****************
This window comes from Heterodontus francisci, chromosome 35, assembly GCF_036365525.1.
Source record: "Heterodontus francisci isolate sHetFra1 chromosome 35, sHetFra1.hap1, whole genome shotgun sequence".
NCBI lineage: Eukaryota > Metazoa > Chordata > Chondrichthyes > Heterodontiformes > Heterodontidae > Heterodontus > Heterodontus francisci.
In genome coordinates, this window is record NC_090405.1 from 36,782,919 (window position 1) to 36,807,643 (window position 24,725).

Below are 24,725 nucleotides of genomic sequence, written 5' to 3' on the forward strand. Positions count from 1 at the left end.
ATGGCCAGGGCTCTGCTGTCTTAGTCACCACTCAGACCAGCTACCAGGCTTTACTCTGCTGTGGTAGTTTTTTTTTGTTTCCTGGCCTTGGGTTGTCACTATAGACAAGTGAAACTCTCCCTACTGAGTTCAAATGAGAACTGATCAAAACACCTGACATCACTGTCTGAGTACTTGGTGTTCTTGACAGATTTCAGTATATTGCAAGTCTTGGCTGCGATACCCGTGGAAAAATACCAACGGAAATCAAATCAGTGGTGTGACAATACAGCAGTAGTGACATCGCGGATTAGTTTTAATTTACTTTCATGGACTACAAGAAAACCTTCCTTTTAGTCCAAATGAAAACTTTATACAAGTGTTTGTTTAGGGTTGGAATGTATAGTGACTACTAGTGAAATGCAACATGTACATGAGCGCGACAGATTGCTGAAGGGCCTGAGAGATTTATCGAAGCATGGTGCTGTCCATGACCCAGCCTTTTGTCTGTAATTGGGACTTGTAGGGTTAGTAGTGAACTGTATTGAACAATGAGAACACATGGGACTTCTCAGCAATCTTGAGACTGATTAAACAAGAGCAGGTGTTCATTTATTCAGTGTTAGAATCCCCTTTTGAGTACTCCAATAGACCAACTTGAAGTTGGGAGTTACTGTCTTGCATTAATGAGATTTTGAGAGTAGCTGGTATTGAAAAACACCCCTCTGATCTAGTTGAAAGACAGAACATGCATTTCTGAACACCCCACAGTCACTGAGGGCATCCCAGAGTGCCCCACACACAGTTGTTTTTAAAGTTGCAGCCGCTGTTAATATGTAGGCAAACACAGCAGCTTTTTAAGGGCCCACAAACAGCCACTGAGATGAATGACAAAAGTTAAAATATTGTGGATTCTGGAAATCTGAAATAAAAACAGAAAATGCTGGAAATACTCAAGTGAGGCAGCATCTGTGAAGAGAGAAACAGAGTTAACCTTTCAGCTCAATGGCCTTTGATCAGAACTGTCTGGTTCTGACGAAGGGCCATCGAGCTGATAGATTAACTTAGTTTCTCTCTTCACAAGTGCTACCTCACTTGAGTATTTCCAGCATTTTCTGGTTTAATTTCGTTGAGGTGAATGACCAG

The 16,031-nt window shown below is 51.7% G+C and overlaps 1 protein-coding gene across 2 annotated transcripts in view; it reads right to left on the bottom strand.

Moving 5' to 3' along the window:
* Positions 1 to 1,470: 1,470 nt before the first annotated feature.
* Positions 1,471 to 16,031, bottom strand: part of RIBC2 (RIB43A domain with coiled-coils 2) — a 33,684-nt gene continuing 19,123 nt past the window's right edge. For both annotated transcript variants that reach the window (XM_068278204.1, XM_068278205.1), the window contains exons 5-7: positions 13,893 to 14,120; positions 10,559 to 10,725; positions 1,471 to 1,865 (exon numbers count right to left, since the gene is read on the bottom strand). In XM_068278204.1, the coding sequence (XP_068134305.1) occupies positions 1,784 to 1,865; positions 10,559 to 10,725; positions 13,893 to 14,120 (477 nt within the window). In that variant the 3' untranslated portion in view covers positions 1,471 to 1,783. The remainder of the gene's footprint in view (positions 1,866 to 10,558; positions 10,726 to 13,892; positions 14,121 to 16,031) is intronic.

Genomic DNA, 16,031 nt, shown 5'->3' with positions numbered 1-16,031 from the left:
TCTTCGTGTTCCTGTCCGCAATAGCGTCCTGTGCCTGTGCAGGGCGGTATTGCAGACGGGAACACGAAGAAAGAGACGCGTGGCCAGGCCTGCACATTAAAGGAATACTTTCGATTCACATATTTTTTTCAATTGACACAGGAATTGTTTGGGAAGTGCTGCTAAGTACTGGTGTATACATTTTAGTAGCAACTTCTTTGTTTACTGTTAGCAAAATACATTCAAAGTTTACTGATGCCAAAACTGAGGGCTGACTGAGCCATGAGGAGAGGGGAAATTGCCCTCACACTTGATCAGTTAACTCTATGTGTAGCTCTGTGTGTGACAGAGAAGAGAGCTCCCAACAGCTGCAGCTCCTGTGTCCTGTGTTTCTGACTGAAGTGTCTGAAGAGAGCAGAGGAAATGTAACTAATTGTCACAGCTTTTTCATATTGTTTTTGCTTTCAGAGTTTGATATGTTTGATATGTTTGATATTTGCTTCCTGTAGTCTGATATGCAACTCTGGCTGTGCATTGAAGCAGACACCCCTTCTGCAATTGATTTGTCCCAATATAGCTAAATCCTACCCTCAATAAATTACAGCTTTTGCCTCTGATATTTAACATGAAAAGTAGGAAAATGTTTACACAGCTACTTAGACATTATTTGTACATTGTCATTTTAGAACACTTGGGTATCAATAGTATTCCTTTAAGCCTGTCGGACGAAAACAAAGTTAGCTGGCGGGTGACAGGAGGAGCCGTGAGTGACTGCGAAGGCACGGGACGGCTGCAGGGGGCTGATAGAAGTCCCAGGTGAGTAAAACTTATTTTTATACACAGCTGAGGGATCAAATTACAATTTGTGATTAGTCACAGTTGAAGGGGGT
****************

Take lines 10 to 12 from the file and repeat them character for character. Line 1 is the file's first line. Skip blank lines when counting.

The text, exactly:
* Positions 1,471 to 16,031, bottom strand: part of RIBC2 (RIB43A domain with coiled-coils 2) — a 33,684-nt gene continuing 19,123 nt past the window's right edge. For both annotated transcript variants that reach the window (XM_068278204.1, XM_068278205.1), the window contains exons 5-7: positions 13,893 to 14,120; positions 10,559 to 10,725; positions 1,471 to 1,865 (exon numbers count right to left, since the gene is read on the bottom strand). In XM_068278204.1, the coding sequence (XP_068134305.1) occupies positions 1,784 to 1,865; positions 10,559 to 10,725; positions 13,893 to 14,120 (477 nt within the window). In that variant the 3' untranslated portion in view covers positions 1,471 to 1,783. The remainder of the gene's footprint in view (positions 1,866 to 10,558; positions 10,726 to 13,892; positions 14,121 to 16,031) is intronic.

Genomic DNA, 16,031 nt, shown 5'->3' with positions numbered 1-16,031 from the left:
TCTTCGTGTTCCTGTCCGCAATAGCGTCCTGTGCCTGTGCAGGGCGGTATTGCAGACGGGAACACGAAGAAAGAGACGCGTGGCCAGGCCTGCACATTAAAGGAATACTTTCGATTCACATATTTTTTTCAATTGACACAGGAATTGTTTGGGAAGTGCTGCTAAGTACTGGTGTATACATTTTAGTAGCAACTTCTTTGTTTACTGTTAGCAAAATACATTCAAAGTTTACTGATGCCAAAACTGAGGGCTGACTGAGCCATGAGGAGAGGGGAAATTGCCCTCACACTTGATCAGTTAACTCTATGTGTAGCTCTGTGTGTGACAGAGAAGAGAGCTCCCAACAGCTGCAGCTCCTGTGTCCTGTGTTTCTGACTGAAGTGTCTGAAGAGAGCAGAGGAAATGTAACTAATTGTCACAGCTTTTTCATATTGTTTTTGCTTTCAGAGTTTGATATGTTTGATATGTTTGATATTTGCTTCCTGTAGTCTGATATGCAACTCTGGCTGTGCATTGAAGCAGACACCCCTTCTGCAATTGATTTGTCCCAATATAGCTAAATCCTACCCTCAATAAATTACAGCTTTTGCCTCTGATATTTAACATGAAAAGTAGGAAAATGTTTACACAGCTACTTAGACATTATTTGTACATTGTCATTTTAGAACACTTGGGTATCAATAGTATTCCTTTAAGCCTGTCGGACGAAAACAAAGTTAGCTGGCGGGTGACAGGAGGAGCCGTGAGTGACTGCGAAGGCACGGGACGGCTGCAGGGGGCTGATAGAAGTCCCAGGTGAGTAAAACTTATTTTTATACACAGCTGAGGGATCAAATTACAATTTGTGATTAGTCACAGTTGAAGGGGGT